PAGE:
The United States Patent and Trademark Office has canceled the Washington Redskins trademark registration, calling the football team’s name “disparaging to Native Americans.”
The landmark case, which appeared before the Trademark Trial and Appeal Board, was filed on behalf of five Native Americans. It was the second time such a case was filed.
“This victory was a long time coming and reflects the hard work of many attorneys at our firm,” said lead attorney Jesse Witten, of Drinker Biddle & Reath.
Federal trademark law does not permit registration of trademarks that “may disparage” individuals or groups or “bring them into contempt or disrepute.” The ruling pertains to six different trademarks associated with the team, each containing the word “Redskin.”
Read More – U.S. Cancels ‘Redskins’ Trademark
U.S. Patent Office cancels trademark registrations for NFL’s Washington Redskins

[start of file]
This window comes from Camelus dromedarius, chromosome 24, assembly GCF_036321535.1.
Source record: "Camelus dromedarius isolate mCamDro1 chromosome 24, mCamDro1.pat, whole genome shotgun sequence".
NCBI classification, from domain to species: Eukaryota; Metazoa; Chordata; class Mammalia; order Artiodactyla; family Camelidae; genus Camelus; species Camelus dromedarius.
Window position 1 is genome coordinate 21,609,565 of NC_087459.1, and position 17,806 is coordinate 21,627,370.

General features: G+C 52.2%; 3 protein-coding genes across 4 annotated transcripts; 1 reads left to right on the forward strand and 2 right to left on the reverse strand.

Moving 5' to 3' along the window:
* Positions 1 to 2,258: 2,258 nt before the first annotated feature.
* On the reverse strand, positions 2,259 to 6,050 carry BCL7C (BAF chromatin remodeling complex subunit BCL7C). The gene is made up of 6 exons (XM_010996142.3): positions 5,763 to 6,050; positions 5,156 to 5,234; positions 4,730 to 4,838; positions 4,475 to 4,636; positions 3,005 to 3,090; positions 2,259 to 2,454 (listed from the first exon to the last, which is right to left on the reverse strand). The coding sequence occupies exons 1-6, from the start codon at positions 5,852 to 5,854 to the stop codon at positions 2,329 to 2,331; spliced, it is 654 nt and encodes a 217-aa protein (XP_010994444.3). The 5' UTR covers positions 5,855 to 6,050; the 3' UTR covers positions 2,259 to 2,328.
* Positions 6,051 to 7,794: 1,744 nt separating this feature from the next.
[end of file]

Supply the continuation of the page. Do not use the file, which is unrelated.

The team has been under fire for the past year, with many groups, including the Yocha Dehe Wintun Nation, wanting the want nickname changed. Last month, the team hired a lobbying firm to help with the public backlash after senators sent a letter to the National Football League saying they also wanted the name changed.
“We decide, based on the evidence properly before us, that these registrations must be cancelled because they were disparaging to Native Americans at the respective times they were registered,” the Trademark Trial and Appeals board wrote in its opinion.
Redskins owner Dan Snyder has repeatedly said that he will not change the nickname despite the opposition.
More – Sports Illustrated
USPTO decision doesn't bar Redskins from continuing to use their name but they can't sue someone for using their trademark in federal court.
— Kara Rowland (@kararowland) June 18, 2014